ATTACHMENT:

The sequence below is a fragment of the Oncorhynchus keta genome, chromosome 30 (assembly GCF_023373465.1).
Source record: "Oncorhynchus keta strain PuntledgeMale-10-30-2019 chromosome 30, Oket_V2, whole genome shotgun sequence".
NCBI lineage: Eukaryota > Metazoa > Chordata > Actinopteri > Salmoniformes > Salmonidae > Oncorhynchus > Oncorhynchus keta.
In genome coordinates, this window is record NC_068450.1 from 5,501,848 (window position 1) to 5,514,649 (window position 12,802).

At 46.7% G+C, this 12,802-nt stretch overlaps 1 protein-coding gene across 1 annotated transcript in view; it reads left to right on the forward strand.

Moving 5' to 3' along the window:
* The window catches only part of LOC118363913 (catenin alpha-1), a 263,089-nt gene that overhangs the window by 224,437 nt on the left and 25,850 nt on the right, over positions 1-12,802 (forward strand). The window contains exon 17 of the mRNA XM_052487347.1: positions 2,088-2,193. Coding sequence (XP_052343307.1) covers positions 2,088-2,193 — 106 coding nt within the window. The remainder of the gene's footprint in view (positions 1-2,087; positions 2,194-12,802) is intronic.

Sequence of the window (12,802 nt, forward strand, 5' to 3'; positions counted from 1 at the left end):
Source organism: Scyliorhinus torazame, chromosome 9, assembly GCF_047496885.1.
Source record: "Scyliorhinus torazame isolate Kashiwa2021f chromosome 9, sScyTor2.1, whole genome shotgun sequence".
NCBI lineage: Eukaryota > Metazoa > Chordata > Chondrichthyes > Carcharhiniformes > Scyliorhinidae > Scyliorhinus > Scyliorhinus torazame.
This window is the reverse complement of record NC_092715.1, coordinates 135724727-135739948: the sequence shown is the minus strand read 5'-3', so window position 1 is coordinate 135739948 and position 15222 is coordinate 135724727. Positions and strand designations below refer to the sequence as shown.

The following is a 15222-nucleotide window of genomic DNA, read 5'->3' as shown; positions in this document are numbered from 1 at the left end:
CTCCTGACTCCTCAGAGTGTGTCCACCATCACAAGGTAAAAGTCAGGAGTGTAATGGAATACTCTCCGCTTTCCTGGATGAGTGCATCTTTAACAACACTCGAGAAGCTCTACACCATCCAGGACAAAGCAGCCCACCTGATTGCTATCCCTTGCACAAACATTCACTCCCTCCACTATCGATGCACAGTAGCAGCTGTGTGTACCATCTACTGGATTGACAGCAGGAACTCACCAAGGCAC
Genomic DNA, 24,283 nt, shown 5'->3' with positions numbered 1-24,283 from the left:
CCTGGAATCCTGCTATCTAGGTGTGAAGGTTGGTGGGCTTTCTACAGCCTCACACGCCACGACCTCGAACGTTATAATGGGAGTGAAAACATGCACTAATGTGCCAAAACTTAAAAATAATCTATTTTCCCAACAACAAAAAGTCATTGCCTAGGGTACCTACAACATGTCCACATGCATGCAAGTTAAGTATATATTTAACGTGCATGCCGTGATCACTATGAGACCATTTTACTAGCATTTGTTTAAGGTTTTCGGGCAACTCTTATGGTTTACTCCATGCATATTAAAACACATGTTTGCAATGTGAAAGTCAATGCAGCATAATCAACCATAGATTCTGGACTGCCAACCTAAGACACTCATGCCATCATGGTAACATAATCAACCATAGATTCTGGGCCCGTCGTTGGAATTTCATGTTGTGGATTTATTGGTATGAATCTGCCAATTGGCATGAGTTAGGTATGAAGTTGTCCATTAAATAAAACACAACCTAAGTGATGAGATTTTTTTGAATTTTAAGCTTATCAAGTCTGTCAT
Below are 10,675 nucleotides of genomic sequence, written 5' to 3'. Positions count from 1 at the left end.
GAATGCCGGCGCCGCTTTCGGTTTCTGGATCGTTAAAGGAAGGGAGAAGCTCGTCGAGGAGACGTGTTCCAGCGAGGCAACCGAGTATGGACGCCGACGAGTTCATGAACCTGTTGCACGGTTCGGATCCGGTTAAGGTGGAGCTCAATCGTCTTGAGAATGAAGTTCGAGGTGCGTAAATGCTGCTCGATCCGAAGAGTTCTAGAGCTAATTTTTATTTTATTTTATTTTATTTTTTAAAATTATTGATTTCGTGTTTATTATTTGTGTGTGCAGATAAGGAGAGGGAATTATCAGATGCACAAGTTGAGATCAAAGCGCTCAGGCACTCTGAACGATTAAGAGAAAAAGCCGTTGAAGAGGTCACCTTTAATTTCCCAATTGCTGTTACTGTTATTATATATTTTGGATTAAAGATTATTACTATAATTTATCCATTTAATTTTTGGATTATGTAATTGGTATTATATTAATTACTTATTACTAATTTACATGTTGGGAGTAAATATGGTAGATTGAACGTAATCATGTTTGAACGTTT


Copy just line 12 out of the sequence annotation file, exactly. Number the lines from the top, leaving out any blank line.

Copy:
This window is the reverse complement of record NC_092715.1, coordinates 135724727-135739948: the sequence shown is the minus strand read 5'-3', so window position 1 is coordinate 135739948 and position 15222 is coordinate 135724727. Positions and strand designations below refer to the sequence as shown.